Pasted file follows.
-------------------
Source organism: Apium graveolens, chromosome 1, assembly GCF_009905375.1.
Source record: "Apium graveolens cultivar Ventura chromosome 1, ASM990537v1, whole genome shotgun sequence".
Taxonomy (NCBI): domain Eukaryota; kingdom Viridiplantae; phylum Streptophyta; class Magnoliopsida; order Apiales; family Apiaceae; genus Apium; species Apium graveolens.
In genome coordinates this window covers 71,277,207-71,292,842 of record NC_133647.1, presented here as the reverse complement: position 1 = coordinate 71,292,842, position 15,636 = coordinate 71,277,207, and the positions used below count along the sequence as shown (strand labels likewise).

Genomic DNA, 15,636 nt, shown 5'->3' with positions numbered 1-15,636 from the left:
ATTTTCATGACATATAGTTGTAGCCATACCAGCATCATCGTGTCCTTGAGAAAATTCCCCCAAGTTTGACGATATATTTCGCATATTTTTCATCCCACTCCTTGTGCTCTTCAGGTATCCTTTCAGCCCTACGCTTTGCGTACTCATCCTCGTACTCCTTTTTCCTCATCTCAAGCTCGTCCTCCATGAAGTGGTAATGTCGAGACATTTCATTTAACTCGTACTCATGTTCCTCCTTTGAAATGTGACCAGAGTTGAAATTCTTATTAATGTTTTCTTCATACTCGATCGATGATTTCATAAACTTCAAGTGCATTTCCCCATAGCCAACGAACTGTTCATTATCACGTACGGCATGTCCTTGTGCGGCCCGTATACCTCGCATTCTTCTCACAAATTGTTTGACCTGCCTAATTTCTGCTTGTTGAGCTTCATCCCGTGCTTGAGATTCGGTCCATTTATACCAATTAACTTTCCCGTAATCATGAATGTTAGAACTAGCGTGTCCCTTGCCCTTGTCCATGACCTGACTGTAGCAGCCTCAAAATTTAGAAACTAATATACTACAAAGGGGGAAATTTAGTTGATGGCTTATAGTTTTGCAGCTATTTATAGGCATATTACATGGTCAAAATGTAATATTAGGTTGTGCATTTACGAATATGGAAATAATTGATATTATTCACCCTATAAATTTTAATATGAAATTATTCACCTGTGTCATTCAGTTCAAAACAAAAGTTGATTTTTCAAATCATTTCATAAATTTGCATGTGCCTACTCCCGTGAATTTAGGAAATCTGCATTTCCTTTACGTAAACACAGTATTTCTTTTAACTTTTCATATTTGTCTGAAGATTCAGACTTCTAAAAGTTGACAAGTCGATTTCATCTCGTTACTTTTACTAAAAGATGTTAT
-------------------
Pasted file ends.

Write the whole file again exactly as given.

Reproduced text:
Source organism: Apium graveolens, chromosome 1, assembly GCF_009905375.1.
Source record: "Apium graveolens cultivar Ventura chromosome 1, ASM990537v1, whole genome shotgun sequence".
Taxonomy (NCBI): domain Eukaryota; kingdom Viridiplantae; phylum Streptophyta; class Magnoliopsida; order Apiales; family Apiaceae; genus Apium; species Apium graveolens.
In genome coordinates this window covers 71,277,207-71,292,842 of record NC_133647.1, presented here as the reverse complement: position 1 = coordinate 71,292,842, position 15,636 = coordinate 71,277,207, and the positions used below count along the sequence as shown (strand labels likewise).

Genomic DNA, 15,636 nt, shown 5'->3' with positions numbered 1-15,636 from the left:
ATTTTCATGACATATAGTTGTAGCCATACCAGCATCATCGTGTCCTTGAGAAAATTCCCCCAAGTTTGACGATATATTTCGCATATTTTTCATCCCACTCCTTGTGCTCTTCAGGTATCCTTTCAGCCCTACGCTTTGCGTACTCATCCTCGTACTCCTTTTTCCTCATCTCAAGCTCGTCCTCCATGAAGTGGTAATGTCGAGACATTTCATTTAACTCGTACTCATGTTCCTCCTTTGAAATGTGACCAGAGTTGAAATTCTTATTAATGTTTTCTTCATACTCGATCGATGATTTCATAAACTTCAAGTGCATTTCCCCATAGCCAACGAACTGTTCATTATCACGTACGGCATGTCCTTGTGCGGCCCGTATACCTCGCATTCTTCTCACAAATTGTTTGACCTGCCTAATTTCTGCTTGTTGAGCTTCATCCCGTGCTTGAGATTCGGTCCATTTATACCAATTAACTTTCCCGTAATCATGAATGTTAGAACTAGCGTGTCCCTTGCCCTTGTCCATGACCTGACTGTAGCAGCCTCAAAATTTAGAAACTAATATACTACAAAGGGGGAAATTTAGTTGATGGCTTATAGTTTTGCAGCTATTTATAGGCATATTACATGGTCAAAATGTAATATTAGGTTGTGCATTTACGAATATGGAAATAATTGATATTATTCACCCTATAAATTTTAATATGAAATTATTCACCTGTGTCATTCAGTTCAAAACAAAAGTTGATTTTTCAAATCATTTCATAAATTTGCATGTGCCTACTCCCGTGAATTTAGGAAATCTGCATTTCCTTTACGTAAACACAGTATTTCTTTTAACTTTTCATATTTGTCTGAAGATTCAGACTTCTAAAAGTTGACAAGTCGATTTCATCTCGTTACTTTTACTAAAAGATGTTAT